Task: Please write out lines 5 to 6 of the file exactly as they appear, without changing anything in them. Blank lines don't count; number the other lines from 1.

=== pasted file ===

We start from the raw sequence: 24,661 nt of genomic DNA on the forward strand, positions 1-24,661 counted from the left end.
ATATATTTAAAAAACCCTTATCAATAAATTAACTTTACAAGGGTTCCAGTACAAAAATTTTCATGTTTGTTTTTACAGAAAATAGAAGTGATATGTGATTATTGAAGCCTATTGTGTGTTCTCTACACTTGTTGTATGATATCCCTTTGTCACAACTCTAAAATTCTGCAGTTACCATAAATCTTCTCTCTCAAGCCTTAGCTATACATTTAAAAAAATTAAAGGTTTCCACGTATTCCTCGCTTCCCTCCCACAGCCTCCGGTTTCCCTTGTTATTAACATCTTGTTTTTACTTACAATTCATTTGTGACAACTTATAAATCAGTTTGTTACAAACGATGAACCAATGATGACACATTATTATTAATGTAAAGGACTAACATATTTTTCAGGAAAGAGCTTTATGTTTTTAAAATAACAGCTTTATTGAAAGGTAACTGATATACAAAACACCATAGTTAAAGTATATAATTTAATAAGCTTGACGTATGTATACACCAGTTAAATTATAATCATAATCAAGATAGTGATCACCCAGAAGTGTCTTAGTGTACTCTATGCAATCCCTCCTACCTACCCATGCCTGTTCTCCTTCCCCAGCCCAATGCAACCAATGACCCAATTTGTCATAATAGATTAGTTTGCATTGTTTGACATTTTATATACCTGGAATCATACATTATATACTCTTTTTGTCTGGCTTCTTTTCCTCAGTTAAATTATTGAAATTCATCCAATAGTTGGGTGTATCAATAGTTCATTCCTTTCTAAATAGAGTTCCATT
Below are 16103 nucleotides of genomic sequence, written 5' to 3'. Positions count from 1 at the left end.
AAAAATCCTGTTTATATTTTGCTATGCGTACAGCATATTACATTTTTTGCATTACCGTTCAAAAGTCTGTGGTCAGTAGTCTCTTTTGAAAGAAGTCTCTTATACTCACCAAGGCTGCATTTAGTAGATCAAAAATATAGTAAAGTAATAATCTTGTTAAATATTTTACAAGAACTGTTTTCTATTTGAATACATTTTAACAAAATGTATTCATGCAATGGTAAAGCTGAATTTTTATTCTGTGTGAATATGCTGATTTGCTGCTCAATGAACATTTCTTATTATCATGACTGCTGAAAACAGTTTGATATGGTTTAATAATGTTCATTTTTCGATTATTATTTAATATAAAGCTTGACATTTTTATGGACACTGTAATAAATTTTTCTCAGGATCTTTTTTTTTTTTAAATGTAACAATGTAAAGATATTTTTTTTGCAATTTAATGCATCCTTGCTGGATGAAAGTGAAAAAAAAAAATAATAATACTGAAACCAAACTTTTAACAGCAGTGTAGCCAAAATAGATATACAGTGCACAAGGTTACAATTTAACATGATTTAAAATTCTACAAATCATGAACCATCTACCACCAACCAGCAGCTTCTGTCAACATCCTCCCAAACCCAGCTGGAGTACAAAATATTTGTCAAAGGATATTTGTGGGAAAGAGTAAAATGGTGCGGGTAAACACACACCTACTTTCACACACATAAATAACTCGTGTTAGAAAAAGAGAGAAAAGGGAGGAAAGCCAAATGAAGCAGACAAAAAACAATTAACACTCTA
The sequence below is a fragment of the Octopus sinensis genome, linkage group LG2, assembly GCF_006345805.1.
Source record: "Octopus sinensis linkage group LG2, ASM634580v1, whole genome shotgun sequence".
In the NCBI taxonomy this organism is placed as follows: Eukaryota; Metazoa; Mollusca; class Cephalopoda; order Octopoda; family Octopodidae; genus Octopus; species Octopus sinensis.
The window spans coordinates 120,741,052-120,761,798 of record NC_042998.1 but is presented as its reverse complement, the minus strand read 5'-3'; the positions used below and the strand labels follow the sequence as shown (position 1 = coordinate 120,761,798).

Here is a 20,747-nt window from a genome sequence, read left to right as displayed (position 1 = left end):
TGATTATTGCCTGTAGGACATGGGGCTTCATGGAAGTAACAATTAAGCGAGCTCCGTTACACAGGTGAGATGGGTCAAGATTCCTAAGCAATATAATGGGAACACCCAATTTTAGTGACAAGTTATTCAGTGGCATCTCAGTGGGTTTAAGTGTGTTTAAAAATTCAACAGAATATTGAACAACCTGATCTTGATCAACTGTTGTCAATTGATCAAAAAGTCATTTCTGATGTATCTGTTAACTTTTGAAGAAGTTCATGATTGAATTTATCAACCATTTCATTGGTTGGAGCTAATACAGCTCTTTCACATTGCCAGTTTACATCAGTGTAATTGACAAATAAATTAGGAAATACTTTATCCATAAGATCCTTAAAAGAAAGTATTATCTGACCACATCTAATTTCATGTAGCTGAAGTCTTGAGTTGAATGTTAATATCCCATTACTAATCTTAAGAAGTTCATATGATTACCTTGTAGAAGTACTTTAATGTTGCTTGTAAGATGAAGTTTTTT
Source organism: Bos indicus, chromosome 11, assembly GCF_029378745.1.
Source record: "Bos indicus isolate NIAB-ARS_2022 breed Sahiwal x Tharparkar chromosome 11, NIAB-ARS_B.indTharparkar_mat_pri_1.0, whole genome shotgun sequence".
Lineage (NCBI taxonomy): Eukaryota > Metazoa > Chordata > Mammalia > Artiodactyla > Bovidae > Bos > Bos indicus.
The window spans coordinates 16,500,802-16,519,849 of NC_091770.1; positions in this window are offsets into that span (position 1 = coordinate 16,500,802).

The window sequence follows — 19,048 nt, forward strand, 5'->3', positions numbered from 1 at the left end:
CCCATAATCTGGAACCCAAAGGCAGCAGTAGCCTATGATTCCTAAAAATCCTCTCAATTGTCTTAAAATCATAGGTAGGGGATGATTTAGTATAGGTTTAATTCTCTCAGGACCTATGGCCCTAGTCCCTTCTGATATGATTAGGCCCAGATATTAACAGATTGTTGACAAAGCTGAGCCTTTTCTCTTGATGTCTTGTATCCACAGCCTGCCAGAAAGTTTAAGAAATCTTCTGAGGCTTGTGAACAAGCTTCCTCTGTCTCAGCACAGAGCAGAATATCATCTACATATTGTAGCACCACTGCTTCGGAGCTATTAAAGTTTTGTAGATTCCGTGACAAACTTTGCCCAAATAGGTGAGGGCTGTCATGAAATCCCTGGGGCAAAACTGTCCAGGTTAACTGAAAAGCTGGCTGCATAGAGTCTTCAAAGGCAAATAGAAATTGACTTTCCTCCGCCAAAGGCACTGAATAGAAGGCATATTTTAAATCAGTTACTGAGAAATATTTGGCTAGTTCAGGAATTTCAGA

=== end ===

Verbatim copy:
The sequence below is a fragment of the Octopus sinensis genome, linkage group LG2, assembly GCF_006345805.1.
Source record: "Octopus sinensis linkage group LG2, ASM634580v1, whole genome shotgun sequence".